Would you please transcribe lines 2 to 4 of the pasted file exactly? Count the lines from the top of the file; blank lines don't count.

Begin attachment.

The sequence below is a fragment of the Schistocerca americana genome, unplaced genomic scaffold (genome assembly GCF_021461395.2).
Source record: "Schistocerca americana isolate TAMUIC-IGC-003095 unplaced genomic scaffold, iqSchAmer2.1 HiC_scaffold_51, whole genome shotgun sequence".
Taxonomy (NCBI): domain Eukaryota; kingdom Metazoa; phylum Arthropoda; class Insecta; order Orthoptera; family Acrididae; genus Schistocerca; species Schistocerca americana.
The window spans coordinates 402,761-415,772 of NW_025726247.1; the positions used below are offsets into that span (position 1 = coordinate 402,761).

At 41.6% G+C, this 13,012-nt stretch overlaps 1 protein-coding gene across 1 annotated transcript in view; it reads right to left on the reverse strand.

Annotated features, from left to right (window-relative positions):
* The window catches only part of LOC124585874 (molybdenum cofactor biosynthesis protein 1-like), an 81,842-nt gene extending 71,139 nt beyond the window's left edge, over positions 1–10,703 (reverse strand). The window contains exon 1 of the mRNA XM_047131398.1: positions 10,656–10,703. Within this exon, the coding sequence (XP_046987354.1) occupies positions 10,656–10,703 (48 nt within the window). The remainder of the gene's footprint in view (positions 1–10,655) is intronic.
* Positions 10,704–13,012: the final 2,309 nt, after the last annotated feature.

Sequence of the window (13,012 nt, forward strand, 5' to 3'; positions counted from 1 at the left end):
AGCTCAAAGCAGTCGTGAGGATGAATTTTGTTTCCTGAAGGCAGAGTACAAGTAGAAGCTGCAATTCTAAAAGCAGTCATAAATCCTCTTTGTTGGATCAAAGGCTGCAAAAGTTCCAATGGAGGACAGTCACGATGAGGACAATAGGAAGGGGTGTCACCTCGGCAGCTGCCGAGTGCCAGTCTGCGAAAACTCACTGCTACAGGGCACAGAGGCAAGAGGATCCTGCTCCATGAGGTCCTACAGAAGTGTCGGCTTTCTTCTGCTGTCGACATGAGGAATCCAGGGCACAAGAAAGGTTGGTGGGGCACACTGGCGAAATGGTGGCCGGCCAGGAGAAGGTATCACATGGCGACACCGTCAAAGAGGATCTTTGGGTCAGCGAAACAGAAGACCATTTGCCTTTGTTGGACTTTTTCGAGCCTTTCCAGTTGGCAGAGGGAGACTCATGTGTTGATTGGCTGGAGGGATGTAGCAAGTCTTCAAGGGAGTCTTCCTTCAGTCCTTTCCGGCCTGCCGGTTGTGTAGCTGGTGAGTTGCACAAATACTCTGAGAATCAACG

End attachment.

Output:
Source record: "Schistocerca americana isolate TAMUIC-IGC-003095 unplaced genomic scaffold, iqSchAmer2.1 HiC_scaffold_51, whole genome shotgun sequence".
Taxonomy (NCBI): domain Eukaryota; kingdom Metazoa; phylum Arthropoda; class Insecta; order Orthoptera; family Acrididae; genus Schistocerca; species Schistocerca americana.
The window spans coordinates 402,761-415,772 of NW_025726247.1; the positions used below are offsets into that span (position 1 = coordinate 402,761).